For a civilization that has the meme of interstellar dispersion and is either on the verge of their first expedition to another solar system, or has already done it and is going to continue doing it, reconnaissance is mandatory.  Reconnaissance at the earliest stage is simply another name for astronomy of nearby solar systems, and would be done so they can find the one that is best suited for their first or next interstellar voyage.  We can project that a civilization at this stage can build an array of large telescopes in space, isolated from their own planet and other planets in the solar system, operating in the UV to IR range, of sufficient size to look at exo-planets orbiting nearby stars.  Think of the size of each reflector as kilometers and the whole array strung around an orbit the size of Earth’s, which determines the aperture.  With this aperture, and as long to look as they want to, they could possibly determine continent-sized details on the planet.  More importantly, they can do spectroscopic analysis of the atmosphere, learn something about the winds, see if there are oceans, and in general get many other chunks of information.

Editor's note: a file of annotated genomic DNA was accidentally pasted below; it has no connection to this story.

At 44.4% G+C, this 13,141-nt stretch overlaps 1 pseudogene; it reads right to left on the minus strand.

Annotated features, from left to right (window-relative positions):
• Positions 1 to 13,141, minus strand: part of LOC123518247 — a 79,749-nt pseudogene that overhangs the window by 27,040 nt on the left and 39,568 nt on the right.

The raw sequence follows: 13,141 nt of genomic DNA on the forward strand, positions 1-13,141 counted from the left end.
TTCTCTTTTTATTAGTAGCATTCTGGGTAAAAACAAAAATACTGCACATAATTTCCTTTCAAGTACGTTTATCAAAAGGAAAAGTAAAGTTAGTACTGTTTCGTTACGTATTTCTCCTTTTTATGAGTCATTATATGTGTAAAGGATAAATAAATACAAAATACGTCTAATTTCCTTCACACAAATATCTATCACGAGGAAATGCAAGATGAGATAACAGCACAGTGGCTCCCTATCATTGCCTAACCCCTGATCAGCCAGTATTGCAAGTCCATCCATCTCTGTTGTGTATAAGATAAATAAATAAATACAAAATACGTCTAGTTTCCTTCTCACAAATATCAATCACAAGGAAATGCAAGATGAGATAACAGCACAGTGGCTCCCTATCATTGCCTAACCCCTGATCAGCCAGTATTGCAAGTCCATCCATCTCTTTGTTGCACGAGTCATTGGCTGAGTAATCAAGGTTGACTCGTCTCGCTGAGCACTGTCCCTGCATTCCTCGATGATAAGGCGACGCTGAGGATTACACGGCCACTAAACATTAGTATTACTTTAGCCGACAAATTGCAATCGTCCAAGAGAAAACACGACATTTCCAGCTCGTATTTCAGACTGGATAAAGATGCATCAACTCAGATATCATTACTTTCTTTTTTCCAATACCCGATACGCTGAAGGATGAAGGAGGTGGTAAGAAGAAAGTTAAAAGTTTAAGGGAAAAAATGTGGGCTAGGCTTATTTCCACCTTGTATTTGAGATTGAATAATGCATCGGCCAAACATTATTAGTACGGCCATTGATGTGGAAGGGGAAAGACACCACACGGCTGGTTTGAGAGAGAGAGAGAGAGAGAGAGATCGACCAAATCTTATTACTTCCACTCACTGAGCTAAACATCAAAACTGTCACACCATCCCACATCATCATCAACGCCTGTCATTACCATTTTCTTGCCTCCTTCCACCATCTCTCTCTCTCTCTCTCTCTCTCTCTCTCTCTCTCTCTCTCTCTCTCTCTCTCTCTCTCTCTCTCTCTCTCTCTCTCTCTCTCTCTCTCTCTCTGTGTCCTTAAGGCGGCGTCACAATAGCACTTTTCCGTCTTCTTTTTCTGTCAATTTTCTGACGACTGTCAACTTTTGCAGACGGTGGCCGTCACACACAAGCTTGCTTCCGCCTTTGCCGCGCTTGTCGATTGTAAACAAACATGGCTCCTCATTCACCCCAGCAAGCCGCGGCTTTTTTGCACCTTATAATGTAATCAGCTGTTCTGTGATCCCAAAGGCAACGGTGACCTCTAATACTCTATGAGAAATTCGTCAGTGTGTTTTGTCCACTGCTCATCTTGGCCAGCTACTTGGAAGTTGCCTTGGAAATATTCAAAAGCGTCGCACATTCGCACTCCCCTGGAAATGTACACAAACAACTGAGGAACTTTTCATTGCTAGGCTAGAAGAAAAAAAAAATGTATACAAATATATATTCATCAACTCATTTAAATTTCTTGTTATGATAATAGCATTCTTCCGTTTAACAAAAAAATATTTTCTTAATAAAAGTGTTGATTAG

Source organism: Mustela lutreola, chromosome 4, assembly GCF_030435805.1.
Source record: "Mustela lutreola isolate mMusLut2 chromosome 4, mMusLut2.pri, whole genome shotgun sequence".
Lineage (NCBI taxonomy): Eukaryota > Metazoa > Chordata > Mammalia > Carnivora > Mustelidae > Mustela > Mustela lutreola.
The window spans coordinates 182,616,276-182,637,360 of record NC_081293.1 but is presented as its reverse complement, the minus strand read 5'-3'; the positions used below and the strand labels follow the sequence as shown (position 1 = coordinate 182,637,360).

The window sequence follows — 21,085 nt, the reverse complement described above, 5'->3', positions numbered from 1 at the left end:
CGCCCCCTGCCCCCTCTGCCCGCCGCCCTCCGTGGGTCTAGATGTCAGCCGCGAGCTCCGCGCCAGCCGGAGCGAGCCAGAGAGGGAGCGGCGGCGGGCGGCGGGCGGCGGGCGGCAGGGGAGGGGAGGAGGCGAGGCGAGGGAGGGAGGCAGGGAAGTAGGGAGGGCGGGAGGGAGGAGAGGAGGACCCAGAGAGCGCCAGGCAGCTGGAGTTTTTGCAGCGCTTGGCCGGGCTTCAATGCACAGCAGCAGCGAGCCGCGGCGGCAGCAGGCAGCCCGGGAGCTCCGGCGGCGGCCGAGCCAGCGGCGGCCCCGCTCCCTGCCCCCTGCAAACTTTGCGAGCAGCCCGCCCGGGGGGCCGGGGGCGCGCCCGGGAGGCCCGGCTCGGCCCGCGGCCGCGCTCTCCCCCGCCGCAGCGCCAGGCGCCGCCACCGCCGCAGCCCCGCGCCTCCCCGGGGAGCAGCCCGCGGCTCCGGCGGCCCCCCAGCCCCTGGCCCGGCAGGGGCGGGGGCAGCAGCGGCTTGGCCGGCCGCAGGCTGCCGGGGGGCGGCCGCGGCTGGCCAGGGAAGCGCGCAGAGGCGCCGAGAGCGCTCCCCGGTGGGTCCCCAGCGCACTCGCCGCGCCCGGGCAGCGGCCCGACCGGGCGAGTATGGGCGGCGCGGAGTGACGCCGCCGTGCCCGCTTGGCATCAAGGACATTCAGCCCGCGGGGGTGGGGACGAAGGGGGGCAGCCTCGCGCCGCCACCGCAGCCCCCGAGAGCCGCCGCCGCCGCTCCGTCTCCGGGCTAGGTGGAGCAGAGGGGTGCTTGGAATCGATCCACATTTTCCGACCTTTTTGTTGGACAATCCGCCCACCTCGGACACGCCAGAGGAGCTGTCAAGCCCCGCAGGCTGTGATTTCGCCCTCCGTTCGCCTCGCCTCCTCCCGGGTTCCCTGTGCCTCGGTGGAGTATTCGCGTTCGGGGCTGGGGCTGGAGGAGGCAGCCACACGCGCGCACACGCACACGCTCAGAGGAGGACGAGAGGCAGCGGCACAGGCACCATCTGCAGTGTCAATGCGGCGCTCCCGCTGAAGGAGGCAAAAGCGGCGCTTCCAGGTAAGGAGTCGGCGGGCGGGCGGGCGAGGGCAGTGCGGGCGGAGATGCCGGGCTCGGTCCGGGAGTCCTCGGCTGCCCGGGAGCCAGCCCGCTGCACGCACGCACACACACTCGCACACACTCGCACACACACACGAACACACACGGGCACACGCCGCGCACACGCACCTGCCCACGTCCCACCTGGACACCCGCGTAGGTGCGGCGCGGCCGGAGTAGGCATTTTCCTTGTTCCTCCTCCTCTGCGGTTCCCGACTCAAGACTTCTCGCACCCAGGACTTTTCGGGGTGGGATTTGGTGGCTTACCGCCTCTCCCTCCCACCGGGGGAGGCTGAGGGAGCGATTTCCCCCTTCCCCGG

With all science already learned, the data can be used to fill in the details of models of planets.  With the star understood well, and the planets to some degree, knowledge of how planets form can be used to fill in more information about the planets.  A consistent picture of each observed planet can be developed, and some good estimates of what is there built up.

One of the interesting chunks of data is about the signatures of life on an exo-planet.  Life as we know it has some chemical signatures that might be detected.  With asymptotic technology passed, meaning science is known, the question of what forms of life are possible should be answered completely.  If there are multiple forms, they might have multiple types of signatures, which can be independently checked.  There might even be some indication of what stage life was in, whether it was simply single celled or whether there were animals walking on any dry surfaces.  Perhaps the signatures for animal life are not sufficiently distinct to be discerned remotely.